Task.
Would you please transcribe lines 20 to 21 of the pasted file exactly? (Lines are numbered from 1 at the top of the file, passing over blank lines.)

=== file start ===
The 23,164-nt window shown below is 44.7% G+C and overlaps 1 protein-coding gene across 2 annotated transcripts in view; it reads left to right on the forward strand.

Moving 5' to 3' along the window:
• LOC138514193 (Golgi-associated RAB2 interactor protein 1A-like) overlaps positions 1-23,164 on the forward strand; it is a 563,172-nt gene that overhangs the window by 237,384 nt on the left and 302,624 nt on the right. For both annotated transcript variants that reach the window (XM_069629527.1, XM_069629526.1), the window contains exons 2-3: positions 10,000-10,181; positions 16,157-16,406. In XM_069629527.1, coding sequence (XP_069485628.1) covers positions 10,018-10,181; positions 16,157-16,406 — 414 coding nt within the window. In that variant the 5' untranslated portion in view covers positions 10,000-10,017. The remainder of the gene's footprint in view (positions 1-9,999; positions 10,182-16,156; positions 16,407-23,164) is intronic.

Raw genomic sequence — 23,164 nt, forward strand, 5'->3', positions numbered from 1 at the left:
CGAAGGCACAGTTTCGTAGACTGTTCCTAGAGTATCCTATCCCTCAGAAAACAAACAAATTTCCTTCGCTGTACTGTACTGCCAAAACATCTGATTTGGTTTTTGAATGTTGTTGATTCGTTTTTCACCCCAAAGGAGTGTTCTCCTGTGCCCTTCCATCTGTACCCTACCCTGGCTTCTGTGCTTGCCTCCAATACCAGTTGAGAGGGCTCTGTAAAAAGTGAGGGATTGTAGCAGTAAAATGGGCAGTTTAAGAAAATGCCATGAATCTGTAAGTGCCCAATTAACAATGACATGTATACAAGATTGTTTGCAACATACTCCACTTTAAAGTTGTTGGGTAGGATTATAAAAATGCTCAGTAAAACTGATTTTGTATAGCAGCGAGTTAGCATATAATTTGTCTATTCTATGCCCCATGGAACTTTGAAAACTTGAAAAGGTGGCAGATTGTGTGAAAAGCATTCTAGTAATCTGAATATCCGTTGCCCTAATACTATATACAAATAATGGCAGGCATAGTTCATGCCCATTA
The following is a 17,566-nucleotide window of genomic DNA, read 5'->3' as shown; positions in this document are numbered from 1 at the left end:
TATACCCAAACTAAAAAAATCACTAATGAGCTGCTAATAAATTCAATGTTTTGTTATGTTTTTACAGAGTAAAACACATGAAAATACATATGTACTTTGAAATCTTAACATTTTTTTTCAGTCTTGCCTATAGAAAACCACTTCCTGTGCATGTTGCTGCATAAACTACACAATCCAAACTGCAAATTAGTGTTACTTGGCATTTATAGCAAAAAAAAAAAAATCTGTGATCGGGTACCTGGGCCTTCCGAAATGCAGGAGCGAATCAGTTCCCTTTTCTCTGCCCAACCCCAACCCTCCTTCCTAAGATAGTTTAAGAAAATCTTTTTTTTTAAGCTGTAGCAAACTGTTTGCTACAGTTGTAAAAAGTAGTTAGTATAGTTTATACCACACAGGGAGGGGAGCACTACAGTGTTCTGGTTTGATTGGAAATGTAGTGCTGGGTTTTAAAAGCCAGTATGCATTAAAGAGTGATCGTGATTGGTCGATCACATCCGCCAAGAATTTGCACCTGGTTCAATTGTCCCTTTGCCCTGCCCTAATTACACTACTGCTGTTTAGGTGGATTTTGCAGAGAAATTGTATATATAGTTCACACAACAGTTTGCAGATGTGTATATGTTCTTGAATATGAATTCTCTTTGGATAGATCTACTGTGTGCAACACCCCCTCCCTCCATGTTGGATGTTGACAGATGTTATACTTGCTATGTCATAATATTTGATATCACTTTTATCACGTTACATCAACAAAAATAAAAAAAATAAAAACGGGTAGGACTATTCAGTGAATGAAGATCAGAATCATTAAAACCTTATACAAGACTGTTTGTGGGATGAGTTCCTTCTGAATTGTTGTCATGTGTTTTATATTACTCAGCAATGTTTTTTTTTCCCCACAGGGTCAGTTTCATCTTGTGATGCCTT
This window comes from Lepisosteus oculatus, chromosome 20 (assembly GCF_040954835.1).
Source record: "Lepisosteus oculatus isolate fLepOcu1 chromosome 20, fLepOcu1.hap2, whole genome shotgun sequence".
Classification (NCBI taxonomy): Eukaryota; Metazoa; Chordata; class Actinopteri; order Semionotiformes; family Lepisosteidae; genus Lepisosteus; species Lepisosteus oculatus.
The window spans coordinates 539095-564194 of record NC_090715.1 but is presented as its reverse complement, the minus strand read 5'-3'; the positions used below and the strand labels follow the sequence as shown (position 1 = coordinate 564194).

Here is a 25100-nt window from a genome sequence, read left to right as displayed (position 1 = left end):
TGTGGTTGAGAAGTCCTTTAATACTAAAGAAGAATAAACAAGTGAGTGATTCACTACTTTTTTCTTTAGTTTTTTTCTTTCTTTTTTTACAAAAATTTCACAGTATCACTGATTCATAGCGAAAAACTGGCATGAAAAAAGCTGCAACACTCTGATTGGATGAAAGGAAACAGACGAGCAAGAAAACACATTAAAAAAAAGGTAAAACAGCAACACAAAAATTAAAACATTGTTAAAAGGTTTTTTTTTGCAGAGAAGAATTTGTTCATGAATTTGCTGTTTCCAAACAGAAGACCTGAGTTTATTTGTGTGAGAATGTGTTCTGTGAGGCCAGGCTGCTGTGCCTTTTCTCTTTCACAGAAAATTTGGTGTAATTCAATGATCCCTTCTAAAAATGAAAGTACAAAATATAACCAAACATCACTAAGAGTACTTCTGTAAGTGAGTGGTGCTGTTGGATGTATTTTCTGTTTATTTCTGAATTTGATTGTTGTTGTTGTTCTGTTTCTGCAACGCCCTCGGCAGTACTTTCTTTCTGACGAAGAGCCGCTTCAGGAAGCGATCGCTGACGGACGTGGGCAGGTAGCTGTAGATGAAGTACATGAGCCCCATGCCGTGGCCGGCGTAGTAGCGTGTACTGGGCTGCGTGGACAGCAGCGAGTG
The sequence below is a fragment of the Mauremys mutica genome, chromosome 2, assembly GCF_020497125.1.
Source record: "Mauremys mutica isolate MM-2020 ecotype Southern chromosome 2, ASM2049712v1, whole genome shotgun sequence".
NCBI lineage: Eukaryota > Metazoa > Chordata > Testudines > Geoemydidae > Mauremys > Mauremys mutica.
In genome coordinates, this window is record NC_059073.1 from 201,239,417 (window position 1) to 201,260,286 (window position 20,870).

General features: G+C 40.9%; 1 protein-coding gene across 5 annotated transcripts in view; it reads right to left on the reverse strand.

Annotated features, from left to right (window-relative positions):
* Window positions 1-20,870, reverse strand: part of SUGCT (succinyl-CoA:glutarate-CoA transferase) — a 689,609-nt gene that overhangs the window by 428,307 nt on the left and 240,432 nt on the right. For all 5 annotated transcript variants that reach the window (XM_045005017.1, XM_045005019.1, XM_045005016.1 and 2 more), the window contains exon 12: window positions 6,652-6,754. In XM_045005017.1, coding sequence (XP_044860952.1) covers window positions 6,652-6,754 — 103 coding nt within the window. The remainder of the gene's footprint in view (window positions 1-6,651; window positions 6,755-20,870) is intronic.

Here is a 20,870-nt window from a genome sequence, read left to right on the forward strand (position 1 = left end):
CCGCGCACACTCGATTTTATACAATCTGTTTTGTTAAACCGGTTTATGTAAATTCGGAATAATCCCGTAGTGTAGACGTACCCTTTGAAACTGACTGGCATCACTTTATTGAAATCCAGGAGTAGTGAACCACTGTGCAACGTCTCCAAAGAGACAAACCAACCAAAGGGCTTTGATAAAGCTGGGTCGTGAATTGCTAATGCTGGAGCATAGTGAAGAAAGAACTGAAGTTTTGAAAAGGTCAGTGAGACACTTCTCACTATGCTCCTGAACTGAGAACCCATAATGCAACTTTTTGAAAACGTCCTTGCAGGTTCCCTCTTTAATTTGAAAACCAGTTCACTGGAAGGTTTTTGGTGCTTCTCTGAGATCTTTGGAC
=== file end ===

* Window positions 1-20,870, reverse strand: part of SUGCT (succinyl-CoA:glutarate-CoA transferase) — a 689,609-nt gene that overhangs the window by 428,307 nt on the left and 240,432 nt on the right. For all 5 annotated transcript variants that reach the window (XM_045005017.1, XM_045005019.1, XM_045005016.1 and 2 more), the window contains exon 12: window positions 6,652-6,754. In XM_045005017.1, coding sequence (XP_044860952.1) covers window positions 6,652-6,754 — 103 coding nt within the window. The remainder of the gene's footprint in view (window positions 1-6,651; window positions 6,755-20,870) is intronic.

Here is a 20,870-nt window from a genome sequence, read left to right on the forward strand (position 1 = left end):